×

Forum: Feb. 11: Save the Historic Grantham Farmhouse


Saturday, February 10, 2018
Save the Historic Grantham Farmhouse

I need to express my outrage over what the Gray Ledges Condominium Association is proposing to do, or not do, to the historic building that it had promised to take care of (“Condo Association Asks to Raze Historic Grantham Farmhouse,” Feb. 4).

I was present at the meetings when Gray Ledges promised to maintain and preserve the historic brick building. That was one of the reasons that this condo development was allowed to come into Grantham. Now that the building has deteriorated, Peter Guillette, president of the Gray Ledges Condominium Association, says it would cost over $500,000 to fix it. And nobody is willing to spend that kind of money because it would be a financial hardship.

I agree with Sheridan Brown that the condo association should have made Earl Thompson, the condominium developer, do what he had promised to do and maintain the building. Thompson’s excuse that he couldn’t get the same kind of bricks to restore the building is like listening to a man trying to sell you a three-legged horse.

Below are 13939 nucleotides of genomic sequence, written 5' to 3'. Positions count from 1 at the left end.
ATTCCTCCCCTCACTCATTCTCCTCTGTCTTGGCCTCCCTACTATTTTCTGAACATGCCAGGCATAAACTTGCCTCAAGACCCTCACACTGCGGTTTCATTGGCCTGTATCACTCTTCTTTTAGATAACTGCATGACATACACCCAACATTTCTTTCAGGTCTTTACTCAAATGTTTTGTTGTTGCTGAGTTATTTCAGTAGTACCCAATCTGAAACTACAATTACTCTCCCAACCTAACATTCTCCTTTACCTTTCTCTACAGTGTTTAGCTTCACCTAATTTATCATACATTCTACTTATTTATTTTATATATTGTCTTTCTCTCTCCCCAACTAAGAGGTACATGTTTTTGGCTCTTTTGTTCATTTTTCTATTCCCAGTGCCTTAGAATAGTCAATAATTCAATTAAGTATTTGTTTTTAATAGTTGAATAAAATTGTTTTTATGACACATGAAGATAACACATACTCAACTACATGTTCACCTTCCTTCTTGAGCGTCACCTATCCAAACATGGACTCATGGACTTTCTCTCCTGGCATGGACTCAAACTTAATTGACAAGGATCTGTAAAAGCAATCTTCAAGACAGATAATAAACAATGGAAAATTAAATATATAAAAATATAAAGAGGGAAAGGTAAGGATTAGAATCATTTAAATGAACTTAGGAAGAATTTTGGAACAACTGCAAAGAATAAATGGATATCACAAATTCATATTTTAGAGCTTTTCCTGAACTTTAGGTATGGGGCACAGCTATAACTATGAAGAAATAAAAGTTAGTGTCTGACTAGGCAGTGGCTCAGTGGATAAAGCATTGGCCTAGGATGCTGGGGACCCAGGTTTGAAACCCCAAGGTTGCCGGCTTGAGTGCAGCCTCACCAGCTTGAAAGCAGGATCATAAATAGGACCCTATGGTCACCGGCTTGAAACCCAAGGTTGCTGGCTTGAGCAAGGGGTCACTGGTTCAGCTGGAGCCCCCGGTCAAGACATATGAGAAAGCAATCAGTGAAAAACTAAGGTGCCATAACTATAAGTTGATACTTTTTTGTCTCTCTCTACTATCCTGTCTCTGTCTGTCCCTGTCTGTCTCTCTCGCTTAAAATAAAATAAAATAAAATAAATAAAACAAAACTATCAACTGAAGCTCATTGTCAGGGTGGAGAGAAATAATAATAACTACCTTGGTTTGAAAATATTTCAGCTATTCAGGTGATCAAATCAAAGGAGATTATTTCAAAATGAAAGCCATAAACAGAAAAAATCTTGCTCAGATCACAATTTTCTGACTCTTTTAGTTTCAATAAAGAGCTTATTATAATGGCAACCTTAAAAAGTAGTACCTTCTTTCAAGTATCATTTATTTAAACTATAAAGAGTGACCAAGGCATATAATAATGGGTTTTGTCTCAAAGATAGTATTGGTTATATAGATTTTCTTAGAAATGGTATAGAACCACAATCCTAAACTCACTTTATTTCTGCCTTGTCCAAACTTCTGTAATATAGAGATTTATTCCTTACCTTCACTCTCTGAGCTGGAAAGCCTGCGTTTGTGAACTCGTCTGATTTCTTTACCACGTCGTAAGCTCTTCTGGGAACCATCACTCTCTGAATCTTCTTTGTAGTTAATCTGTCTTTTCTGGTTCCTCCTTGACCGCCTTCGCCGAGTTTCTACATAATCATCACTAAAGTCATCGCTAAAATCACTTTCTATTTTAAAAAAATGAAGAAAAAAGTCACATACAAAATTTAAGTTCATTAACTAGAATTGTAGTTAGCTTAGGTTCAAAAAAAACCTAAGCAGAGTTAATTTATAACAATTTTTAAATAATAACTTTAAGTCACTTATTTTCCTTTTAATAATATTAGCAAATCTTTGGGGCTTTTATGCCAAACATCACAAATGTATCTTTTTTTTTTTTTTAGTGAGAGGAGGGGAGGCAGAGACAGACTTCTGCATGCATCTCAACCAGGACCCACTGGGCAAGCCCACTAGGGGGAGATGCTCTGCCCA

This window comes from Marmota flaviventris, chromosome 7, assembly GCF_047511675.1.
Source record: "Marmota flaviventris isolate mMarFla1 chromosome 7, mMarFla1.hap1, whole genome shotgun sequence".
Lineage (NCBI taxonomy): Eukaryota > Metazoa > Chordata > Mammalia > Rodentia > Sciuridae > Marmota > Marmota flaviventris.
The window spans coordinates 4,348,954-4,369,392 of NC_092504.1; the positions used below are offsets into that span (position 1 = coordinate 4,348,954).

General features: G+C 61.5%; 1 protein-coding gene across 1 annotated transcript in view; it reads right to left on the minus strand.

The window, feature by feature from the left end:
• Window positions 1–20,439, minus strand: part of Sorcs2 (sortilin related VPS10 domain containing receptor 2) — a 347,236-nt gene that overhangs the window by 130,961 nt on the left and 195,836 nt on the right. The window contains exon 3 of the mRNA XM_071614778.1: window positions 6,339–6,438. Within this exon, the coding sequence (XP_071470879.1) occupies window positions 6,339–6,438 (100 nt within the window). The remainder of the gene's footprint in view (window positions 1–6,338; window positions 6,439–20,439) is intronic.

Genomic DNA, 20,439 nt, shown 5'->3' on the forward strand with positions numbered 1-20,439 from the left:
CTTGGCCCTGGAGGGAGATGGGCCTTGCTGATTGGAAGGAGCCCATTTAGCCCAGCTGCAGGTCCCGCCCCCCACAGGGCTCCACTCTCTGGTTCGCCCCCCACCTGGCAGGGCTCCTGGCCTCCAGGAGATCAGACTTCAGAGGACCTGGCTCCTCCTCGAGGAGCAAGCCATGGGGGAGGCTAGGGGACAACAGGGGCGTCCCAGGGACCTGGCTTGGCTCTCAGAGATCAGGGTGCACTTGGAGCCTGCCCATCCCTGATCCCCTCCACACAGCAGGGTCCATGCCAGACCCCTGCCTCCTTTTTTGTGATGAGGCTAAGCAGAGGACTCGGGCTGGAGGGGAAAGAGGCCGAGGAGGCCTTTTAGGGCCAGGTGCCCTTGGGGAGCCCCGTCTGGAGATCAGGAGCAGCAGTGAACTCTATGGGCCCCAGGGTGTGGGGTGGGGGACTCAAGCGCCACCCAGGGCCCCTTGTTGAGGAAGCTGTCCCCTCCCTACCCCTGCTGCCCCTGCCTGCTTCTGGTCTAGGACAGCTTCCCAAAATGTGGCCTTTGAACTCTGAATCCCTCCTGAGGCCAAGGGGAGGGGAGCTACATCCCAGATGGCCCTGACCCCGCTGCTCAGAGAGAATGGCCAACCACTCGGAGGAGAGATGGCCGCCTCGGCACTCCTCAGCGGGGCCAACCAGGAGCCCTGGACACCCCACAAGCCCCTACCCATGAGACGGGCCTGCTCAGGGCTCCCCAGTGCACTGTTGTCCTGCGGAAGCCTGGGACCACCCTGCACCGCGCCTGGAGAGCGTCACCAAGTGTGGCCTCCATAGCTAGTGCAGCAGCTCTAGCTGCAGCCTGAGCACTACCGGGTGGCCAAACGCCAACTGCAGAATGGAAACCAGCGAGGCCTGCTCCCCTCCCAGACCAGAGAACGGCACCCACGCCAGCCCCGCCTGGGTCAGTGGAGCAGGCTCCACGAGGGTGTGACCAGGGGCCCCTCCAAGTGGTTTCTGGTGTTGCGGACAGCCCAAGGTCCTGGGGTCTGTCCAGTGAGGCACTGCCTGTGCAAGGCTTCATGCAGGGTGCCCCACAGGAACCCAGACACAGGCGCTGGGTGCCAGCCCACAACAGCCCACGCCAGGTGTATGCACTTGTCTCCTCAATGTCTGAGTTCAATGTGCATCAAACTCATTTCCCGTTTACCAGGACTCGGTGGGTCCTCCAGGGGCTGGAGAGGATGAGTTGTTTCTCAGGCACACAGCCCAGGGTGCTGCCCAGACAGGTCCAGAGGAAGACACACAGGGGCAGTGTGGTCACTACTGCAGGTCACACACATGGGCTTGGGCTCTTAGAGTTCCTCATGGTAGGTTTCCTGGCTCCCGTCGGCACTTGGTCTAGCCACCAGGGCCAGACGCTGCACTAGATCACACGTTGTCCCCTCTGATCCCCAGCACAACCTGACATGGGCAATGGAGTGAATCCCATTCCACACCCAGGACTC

How convenient for the condo association that it can have someone just take away the historic bricks. Are they going to sell them? Maybe they can make enough money to put up a new building in place of the one that they are ripping apart.

If this building is allowed to be torn down and never replaced then can every Planning Board rule in Grantham just be ignored? Can people with land in conservation use now slap in a trailer park because they can’t afford to keep their land open? Or does this suggested amendment just pertain to condo associations with a bevy of high priced lawyers?

Do not let an amendment to the site plan approval pass. We should never allow our historic buildings to be just torn down. Stand up for historic buildings in our town, make people follow the rules and have pride in our town. I urge our Planning Board, our Selectboard and the people of Grantham to please not allow this to happen.